The Silence of Goethe and Aquinas

by on November 9, 2015

Josef Pieper wrote a great book on the silence of Goethe. Goethe’s great stress on the need for silence came as a surprise to Pieper since Goethe is perhaps the most prolific writer in the German language. How could a man with the gift of beautifully expressing what others could only dream of writing find silence to be more valuable than all expression, and say shortly before his death: “Our best convictions cannot be expressed in words. Language is not capable of everything.” Pieper observes that Goethe’s near death remarks are similar to Aquinas’ remarks (Pieper interestingly wrote a similar book on Aquinas called The Silence of St. Thomas) on finding everything he had written to be like straw in comparison to the mystery of God. Aquinas made these remarks shortly before his death as well. Both Goethe and Aquinas wanted to truly listen to reality beyond its mere noise, finding language, while necessary as a mediator of reality, often to be an obstacle in hearing the true music of the world.

We all know this. Often times verbosity can get in the way of reality. The person who wants to hide something typically talks all the time, not letting the truth to reveal itself. Pieper points out that the refusal to be silent and the tendency to chatter are linked to despair. He says that the discipline of silence serves as a training in hope. Silence forces us to let go of the need to control things. It is the choice to let things be. And by letting things be we express our hope that being is good and beautiful. From this we can surmise that the compulsive talker is afraid of being and does not truly find it good and beautiful at its core. The best thing such a person could do is to shut up and go on retreat.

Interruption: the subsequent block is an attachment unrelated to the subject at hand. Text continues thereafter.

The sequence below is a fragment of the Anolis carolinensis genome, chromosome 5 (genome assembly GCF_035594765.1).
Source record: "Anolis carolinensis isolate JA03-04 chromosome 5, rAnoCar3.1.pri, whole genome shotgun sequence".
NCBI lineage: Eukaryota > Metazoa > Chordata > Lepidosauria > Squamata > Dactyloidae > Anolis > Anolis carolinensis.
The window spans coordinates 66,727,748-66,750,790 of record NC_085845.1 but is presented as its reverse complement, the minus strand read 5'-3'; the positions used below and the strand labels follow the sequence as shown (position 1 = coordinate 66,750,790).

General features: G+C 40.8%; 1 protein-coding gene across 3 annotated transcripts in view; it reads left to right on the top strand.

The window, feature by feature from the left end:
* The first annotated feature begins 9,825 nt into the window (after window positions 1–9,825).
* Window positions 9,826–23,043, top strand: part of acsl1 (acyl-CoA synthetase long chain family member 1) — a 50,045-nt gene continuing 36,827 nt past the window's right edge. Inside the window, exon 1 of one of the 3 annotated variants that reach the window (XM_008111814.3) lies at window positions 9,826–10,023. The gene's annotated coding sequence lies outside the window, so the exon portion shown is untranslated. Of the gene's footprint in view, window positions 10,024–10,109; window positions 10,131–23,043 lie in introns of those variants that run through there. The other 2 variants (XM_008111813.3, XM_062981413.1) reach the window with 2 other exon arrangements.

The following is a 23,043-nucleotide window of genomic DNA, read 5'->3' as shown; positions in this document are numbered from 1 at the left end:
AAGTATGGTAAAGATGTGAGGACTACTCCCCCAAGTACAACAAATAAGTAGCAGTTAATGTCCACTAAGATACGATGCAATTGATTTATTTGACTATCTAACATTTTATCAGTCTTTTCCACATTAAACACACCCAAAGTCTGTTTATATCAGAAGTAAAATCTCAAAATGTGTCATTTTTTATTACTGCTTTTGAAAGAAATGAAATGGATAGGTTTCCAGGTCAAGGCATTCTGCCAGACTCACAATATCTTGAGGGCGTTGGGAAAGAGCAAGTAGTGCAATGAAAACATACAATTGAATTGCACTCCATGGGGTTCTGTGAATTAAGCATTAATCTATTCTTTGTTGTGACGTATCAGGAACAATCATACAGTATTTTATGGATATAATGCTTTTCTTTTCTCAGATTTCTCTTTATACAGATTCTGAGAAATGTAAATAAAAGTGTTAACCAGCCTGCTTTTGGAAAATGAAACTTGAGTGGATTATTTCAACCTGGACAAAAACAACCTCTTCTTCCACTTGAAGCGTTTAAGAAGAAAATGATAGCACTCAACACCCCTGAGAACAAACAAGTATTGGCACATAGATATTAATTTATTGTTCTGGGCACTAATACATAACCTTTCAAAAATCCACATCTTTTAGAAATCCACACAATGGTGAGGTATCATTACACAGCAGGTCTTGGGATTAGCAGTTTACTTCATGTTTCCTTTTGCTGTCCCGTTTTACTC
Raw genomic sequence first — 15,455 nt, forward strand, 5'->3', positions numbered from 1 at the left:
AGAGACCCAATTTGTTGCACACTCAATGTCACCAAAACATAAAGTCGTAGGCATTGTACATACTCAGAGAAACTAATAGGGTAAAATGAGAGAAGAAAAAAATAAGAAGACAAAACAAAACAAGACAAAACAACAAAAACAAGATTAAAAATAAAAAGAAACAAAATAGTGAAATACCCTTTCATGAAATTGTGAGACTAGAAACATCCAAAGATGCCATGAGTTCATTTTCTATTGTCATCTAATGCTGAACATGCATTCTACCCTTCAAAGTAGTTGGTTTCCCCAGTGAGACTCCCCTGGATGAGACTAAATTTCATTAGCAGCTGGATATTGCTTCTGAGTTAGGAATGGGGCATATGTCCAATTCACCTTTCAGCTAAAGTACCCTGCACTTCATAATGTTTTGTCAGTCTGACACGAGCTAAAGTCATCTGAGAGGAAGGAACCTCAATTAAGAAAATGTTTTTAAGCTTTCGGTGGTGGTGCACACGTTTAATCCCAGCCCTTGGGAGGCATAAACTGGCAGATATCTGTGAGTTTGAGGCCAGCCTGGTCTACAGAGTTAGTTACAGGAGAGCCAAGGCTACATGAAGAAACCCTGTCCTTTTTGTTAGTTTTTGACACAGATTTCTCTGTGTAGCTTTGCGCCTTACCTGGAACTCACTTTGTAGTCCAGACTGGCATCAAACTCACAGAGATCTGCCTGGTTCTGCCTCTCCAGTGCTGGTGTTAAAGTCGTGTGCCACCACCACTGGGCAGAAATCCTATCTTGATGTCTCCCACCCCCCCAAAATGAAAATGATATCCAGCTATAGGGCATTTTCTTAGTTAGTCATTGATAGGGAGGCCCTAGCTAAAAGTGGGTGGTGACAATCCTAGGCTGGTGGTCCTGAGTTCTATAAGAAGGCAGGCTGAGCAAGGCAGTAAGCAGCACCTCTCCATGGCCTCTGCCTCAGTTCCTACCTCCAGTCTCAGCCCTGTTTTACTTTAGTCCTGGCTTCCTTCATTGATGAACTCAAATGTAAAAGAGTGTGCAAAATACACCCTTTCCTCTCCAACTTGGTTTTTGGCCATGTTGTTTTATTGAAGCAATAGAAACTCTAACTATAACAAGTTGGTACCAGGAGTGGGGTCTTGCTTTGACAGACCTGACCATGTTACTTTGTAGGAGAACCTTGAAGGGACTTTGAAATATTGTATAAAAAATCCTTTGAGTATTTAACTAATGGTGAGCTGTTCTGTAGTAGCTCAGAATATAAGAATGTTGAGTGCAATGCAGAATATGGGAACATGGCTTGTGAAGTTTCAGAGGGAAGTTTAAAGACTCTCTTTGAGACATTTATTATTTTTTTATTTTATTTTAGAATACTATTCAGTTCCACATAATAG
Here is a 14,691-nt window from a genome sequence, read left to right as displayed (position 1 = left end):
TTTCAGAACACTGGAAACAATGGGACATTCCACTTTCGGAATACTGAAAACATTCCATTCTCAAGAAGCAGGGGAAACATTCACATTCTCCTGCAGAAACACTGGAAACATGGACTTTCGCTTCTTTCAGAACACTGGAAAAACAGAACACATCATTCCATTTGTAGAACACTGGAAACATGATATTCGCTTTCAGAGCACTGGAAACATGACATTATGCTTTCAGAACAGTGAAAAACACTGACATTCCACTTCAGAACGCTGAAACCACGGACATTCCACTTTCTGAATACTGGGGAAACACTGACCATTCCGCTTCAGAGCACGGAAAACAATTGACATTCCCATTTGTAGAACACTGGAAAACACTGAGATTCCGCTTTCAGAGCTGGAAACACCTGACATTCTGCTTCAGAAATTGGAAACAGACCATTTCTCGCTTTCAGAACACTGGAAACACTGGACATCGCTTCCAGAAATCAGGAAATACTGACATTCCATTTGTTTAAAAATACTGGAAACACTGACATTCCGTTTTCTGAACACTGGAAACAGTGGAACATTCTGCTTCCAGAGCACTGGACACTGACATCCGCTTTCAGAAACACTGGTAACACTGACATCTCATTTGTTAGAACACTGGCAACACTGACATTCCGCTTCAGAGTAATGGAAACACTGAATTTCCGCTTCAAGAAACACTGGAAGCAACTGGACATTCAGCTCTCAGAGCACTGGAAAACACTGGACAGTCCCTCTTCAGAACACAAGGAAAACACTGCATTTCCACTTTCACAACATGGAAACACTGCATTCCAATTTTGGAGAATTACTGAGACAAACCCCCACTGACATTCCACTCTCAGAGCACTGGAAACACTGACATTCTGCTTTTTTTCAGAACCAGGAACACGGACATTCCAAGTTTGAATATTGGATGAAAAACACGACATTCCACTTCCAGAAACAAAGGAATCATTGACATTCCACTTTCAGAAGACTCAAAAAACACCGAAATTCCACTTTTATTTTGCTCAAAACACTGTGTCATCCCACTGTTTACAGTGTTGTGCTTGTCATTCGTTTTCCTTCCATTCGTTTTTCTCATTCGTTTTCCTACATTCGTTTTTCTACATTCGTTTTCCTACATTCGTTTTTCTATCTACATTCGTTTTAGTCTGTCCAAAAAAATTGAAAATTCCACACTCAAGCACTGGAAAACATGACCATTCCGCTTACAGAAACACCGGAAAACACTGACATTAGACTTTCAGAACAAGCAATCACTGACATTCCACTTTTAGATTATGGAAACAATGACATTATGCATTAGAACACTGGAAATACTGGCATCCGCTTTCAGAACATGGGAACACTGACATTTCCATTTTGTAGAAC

Good seminarians are often in silence, either praying or studying. Both of these practices are meant to draw them into the depths of being which portrays for us our fundamental relation to God as creatures. This is the practice of discipleship. Disciples are the silent ones who listen to the Logos and, if required to speak, speak the truth in the confidence of its goodness and beauty. We will do ourselves a favor if we learn from the listening silence of Goethe and Aquinas. Sharing in the purpose of the seminarian’s silence, we will become better disciples (i.e. hearers of the Word).